Drummage Seventies 1 of 2

Apparently I am more interesting when drunk, and since this state is an inevitable byproduct of the industry in which I work (fuck am I really 32!? I wake up hungover and alone in the morning and my whole body aches from lack of human contact; my job is to pleasure others), here's some more inebriated comments on thwacking... rock side...

Black Fucking Sabbath "War Pigs" Bill Fucking Ward

The late 60s and early 70s are generally regarded as the peak of recording technology. Sure, for those of us who love Trevor Horn, Juan Atkins and Maurizio, the idea that progress stopped way before the seminal recordings made by the aforementioned artists were even envisioned is ludicrous, and yet, if we are talking solely of the recording of guitars, bass and drums captured through microphones, the era of Neve, API, Telefunken and Ampex is a classic one. Ironic, then, that one of the more important bands of this era, a band that is considered a pioneer in heavy metal (heavy as in full, as in replete), sounds so positively feeble on record (at least in comparison to their reputation). Finally hearing this live version of "War Pigs" was a revelation for me. Here is the real sound that led so many to make "unfashionable" decisions so long ago. Bill Ward hits, and hits hard, because this is the real shit (and there's jazz in this too - listen to the Billy Higgins performance from a few posts ago and then this again, meditate on the word "anticipation" or even, minus the "corporate self-help book found in airport bookstores" connotation, the word "synergy"), and you can't fuck with it. Is it me, or is Black Sabbath one of the first rap/hip-hop artists, too?

Led Zeppelin "Immigrant Song" Mr. John Bonham

"Levee" is classic and "Fool In The Rain", otherwise a bland, AOR cop-out, is revered by drummers just because it is really, really, really, fucking hard to play, but, again, Zeppelin benefits as much from well-mastered live recordings as Sabbath. Listen to the album version, and then try the one above again. It's not so much that Bonham plays differently; it's that the live versions gets closer to what we all imagine Bonham to actually sound like. I could have picked any of a hundred or a thousand recordings to convey this man's (and this band's) music, but, after another night of pleasing others, this is all that pleases me.

AC/DC "You Shook Me All Night Long" Phil Rudd

Seventies part two will be funky. But this song, actually from 1980, but, I think, correctly placed in this entry, serves as a nice bridge. Rudd, like Al Jackson Jr., is a master of playing things that anyone else can play but in an inimitable style. The real hook, the real attitude, in this guitar-driven, gravely-voiced, meat and potatoes and jiggly genitals record, is the way Rudd plays his hi-hats between the guitar riff. For those that understand the basics, Rudd is playing straight 8th notes on the hats, but not really. Start from the beginning: boom (bass drum): thwack (snare drum): tss-TSS-TSS (hats between guitars): boom: thwack. In my mind, it's the "tss-TSS-TSS" that really pushes the verses forward, and if those moments weren't accented, if they were played like virtually every other drummer ever would have played them, I swear, I really do, you might not shake it as much to the chorus as you do when you, being of open mind and desirous body, hear this at your local after a few... or maybe it's just me... I'm not smart, after all, just more capable of over-analysis than most.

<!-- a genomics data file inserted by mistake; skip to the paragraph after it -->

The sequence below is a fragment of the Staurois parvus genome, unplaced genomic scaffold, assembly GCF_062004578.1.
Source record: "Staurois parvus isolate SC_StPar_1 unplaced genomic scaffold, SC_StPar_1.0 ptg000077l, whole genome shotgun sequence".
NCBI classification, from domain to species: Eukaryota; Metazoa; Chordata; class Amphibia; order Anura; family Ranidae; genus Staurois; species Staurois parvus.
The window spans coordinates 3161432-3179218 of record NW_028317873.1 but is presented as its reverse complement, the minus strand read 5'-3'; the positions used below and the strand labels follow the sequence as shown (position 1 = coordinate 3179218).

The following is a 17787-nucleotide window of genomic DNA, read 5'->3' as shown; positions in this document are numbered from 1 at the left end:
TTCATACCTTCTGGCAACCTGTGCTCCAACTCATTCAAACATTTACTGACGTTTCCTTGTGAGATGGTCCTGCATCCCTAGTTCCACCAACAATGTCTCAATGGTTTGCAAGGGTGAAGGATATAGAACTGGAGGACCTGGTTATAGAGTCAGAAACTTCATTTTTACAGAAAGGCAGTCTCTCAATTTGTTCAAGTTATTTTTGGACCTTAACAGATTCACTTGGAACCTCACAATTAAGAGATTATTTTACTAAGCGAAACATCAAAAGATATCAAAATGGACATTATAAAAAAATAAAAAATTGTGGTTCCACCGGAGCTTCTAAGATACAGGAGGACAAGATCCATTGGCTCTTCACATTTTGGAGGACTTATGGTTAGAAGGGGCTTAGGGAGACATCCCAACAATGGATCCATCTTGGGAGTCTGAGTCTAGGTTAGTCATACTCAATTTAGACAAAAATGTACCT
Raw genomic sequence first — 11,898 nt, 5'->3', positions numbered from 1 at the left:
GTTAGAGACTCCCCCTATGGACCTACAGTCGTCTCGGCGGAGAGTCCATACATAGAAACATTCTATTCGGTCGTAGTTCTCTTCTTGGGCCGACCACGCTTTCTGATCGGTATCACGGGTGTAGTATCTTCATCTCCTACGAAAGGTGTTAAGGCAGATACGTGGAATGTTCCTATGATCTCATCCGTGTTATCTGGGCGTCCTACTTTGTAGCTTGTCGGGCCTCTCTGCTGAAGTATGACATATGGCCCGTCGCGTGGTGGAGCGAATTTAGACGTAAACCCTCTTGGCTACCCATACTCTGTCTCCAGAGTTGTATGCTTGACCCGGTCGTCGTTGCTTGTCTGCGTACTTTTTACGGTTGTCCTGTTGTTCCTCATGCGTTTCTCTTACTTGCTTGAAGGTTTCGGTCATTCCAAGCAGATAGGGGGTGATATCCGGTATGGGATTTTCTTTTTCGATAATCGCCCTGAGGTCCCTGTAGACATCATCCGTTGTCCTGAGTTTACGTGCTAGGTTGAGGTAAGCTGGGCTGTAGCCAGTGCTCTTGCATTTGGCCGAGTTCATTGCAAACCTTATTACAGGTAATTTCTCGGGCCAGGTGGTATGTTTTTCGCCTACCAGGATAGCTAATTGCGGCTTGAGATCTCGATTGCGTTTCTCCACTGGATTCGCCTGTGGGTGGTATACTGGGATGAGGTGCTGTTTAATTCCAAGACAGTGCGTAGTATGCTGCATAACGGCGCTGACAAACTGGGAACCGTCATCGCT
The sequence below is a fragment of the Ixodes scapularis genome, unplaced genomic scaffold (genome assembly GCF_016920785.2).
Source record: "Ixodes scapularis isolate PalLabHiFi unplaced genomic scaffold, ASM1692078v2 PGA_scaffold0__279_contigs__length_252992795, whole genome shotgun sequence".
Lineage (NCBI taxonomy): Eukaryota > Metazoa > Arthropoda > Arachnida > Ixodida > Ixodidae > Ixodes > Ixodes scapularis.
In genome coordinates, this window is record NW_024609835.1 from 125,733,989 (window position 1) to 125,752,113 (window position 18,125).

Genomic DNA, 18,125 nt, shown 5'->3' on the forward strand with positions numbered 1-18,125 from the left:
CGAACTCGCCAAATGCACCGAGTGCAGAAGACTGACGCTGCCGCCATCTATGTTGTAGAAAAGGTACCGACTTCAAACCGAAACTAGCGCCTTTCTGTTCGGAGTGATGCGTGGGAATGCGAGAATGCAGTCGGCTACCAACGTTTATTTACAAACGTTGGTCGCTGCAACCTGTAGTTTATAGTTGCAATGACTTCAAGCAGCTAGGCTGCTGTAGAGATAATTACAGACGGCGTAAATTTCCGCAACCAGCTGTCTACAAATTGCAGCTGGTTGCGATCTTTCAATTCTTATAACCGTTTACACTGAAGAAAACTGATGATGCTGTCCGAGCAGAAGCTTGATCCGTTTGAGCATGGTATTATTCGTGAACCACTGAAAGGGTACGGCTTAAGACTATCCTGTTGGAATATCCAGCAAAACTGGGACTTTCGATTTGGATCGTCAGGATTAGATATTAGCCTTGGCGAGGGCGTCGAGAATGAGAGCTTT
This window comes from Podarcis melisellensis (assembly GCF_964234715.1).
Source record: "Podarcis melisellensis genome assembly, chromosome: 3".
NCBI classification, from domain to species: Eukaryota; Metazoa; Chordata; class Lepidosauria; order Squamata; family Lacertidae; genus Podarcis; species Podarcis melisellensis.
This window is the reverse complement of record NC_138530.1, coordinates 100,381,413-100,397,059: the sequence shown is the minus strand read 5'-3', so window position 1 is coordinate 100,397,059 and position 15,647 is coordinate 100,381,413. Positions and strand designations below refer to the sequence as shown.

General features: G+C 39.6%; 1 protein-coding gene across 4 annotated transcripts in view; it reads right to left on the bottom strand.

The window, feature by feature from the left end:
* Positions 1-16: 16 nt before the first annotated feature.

Will you be my girl?



Drummage 1960s 2 of 2

What I love about blogs if the conflict between the liminal and definitive.  Drunk, I am, and yet, here is part 2 of 2.  While I extolled the virtues of "playing for the song" in my first post, I must admit that, as a drummer, I love the florid as much as the reserved. So while the first post demonstrated the virtues of the latter here is the decadence of the former...

Santana "Soul Sacrifice" Michael Shrieve
It's really freaky to think the entirety of pop music discourse fits within the lifespan of people who are still alive.  If the Beatles are the beginning and Burial is the end, well, Ringo and Paul can listen to Burial. Youknowhatimean?

Anyways, I still believe in the 60s and here is what makes me believe. Santana is criminally underrated. The Rolling Stones are literally pedophiles. So much for "the revolution". Michael Shrieve feels ecstasy before it is even synthesized (ok not really true)! Drugs can only help a person achieve a state of mind that music should be able to do naturally (ok not really true but it would be nice)...

Jimi Hendrix Experience "Hey Joe" Mitch Mitchell

Excuse my perversion, but if Jimi's solos are orgasmic, who warmed him up? In this track, the answer is obvious. The guitar solo would be nothing without the tension to-be-released, provided by the rest of the band generally, and Mitch's frenetic fills specifically...

John Coltrane Quartet "Afro Blue" Elvin Jones